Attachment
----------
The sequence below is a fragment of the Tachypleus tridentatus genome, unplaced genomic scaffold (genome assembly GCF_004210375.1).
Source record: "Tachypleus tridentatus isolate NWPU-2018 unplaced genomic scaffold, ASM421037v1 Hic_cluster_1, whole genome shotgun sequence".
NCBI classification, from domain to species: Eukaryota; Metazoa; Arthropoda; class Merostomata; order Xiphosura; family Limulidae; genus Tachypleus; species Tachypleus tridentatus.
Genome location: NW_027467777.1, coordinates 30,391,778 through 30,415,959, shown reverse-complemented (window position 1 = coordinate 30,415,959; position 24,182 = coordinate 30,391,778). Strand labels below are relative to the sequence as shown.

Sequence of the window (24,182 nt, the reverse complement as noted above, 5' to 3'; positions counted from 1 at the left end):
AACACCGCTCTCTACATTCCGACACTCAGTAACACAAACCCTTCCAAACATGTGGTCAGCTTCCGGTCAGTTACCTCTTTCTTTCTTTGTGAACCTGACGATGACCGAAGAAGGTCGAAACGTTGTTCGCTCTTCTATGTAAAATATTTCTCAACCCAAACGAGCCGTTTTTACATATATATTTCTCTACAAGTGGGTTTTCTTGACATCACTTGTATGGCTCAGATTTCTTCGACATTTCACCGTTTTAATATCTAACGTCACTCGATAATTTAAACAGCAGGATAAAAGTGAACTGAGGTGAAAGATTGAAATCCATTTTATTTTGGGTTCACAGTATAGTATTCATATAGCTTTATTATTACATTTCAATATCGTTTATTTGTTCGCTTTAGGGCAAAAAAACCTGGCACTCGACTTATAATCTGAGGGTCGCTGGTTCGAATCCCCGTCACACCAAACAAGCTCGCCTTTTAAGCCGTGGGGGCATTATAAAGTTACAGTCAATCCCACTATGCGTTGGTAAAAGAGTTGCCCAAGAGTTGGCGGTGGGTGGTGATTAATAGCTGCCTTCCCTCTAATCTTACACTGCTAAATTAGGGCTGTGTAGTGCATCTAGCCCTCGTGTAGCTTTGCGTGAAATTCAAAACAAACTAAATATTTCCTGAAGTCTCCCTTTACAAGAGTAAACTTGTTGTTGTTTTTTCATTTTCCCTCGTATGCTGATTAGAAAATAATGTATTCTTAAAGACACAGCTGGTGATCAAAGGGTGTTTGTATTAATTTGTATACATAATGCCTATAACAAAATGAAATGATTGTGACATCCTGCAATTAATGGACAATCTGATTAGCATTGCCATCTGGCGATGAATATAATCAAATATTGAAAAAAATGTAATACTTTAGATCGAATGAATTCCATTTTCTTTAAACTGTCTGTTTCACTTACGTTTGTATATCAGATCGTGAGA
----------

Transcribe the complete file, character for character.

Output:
The sequence below is a fragment of the Tachypleus tridentatus genome, unplaced genomic scaffold (genome assembly GCF_004210375.1).
Source record: "Tachypleus tridentatus isolate NWPU-2018 unplaced genomic scaffold, ASM421037v1 Hic_cluster_1, whole genome shotgun sequence".
NCBI classification, from domain to species: Eukaryota; Metazoa; Arthropoda; class Merostomata; order Xiphosura; family Limulidae; genus Tachypleus; species Tachypleus tridentatus.
Genome location: NW_027467777.1, coordinates 30,391,778 through 30,415,959, shown reverse-complemented (window position 1 = coordinate 30,415,959; position 24,182 = coordinate 30,391,778). Strand labels below are relative to the sequence as shown.

Sequence of the window (24,182 nt, the reverse complement as noted above, 5' to 3'; positions counted from 1 at the left end):
AACACCGCTCTCTACATTCCGACACTCAGTAACACAAACCCTTCCAAACATGTGGTCAGCTTCCGGTCAGTTACCTCTTTCTTTCTTTGTGAACCTGACGATGACCGAAGAAGGTCGAAACGTTGTTCGCTCTTCTATGTAAAATATTTCTCAACCCAAACGAGCCGTTTTTACATATATATTTCTCTACAAGTGGGTTTTCTTGACATCACTTGTATGGCTCAGATTTCTTCGACATTTCACCGTTTTAATATCTAACGTCACTCGATAATTTAAACAGCAGGATAAAAGTGAACTGAGGTGAAAGATTGAAATCCATTTTATTTTGGGTTCACAGTATAGTATTCATATAGCTTTATTATTACATTTCAATATCGTTTATTTGTTCGCTTTAGGGCAAAAAAACCTGGCACTCGACTTATAATCTGAGGGTCGCTGGTTCGAATCCCCGTCACACCAAACAAGCTCGCCTTTTAAGCCGTGGGGGCATTATAAAGTTACAGTCAATCCCACTATGCGTTGGTAAAAGAGTTGCCCAAGAGTTGGCGGTGGGTGGTGATTAATAGCTGCCTTCCCTCTAATCTTACACTGCTAAATTAGGGCTGTGTAGTGCATCTAGCCCTCGTGTAGCTTTGCGTGAAATTCAAAACAAACTAAATATTTCCTGAAGTCTCCCTTTACAAGAGTAAACTTGTTGTTGTTTTTTCATTTTCCCTCGTATGCTGATTAGAAAATAATGTATTCTTAAAGACACAGCTGGTGATCAAAGGGTGTTTGTATTAATTTGTATACATAATGCCTATAACAAAATGAAATGATTGTGACATCCTGCAATTAATGGACAATCTGATTAGCATTGCCATCTGGCGATGAATATAATCAAATATTGAAAAAAATGTAATACTTTAGATCGAATGAATTCCATTTTCTTTAAACTGTCTGTTTCACTTACGTTTGTATATCAGATCGTGAGA